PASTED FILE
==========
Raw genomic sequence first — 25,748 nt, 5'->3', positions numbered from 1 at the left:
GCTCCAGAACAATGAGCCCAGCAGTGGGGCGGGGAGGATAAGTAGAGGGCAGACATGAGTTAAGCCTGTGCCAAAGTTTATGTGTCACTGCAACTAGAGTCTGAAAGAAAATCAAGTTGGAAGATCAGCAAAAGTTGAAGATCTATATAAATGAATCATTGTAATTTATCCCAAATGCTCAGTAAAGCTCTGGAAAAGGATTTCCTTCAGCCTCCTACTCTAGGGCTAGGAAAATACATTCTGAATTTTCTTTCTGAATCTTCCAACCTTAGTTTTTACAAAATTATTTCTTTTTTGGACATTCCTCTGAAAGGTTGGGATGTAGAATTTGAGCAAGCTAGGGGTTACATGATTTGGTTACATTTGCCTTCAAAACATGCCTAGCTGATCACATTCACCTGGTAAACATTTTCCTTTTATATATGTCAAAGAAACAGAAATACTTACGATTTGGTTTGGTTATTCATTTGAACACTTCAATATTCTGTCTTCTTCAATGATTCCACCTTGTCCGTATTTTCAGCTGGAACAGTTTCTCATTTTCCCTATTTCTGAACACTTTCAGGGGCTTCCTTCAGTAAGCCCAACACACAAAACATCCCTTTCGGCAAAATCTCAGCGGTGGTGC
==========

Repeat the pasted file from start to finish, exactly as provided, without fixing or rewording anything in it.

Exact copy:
Raw genomic sequence first — 25,748 nt, 5'->3', positions numbered from 1 at the left:
GCTCCAGAACAATGAGCCCAGCAGTGGGGCGGGGAGGATAAGTAGAGGGCAGACATGAGTTAAGCCTGTGCCAAAGTTTATGTGTCACTGCAACTAGAGTCTGAAAGAAAATCAAGTTGGAAGATCAGCAAAAGTTGAAGATCTATATAAATGAATCATTGTAATTTATCCCAAATGCTCAGTAAAGCTCTGGAAAAGGATTTCCTTCAGCCTCCTACTCTAGGGCTAGGAAAATACATTCTGAATTTTCTTTCTGAATCTTCCAACCTTAGTTTTTACAAAATTATTTCTTTTTTGGACATTCCTCTGAAAGGTTGGGATGTAGAATTTGAGCAAGCTAGGGGTTACATGATTTGGTTACATTTGCCTTCAAAACATGCCTAGCTGATCACATTCACCTGGTAAACATTTTCCTTTTATATATGTCAAAGAAACAGAAATACTTACGATTTGGTTTGGTTATTCATTTGAACACTTCAATATTCTGTCTTCTTCAATGATTCCACCTTGTCCGTATTTTCAGCTGGAACAGTTTCTCATTTTCCCTATTTCTGAACACTTTCAGGGGCTTCCTTCAGTAAGCCCAACACACAAAACATCCCTTTCGGCAAAATCTCAGCGGTGGTGC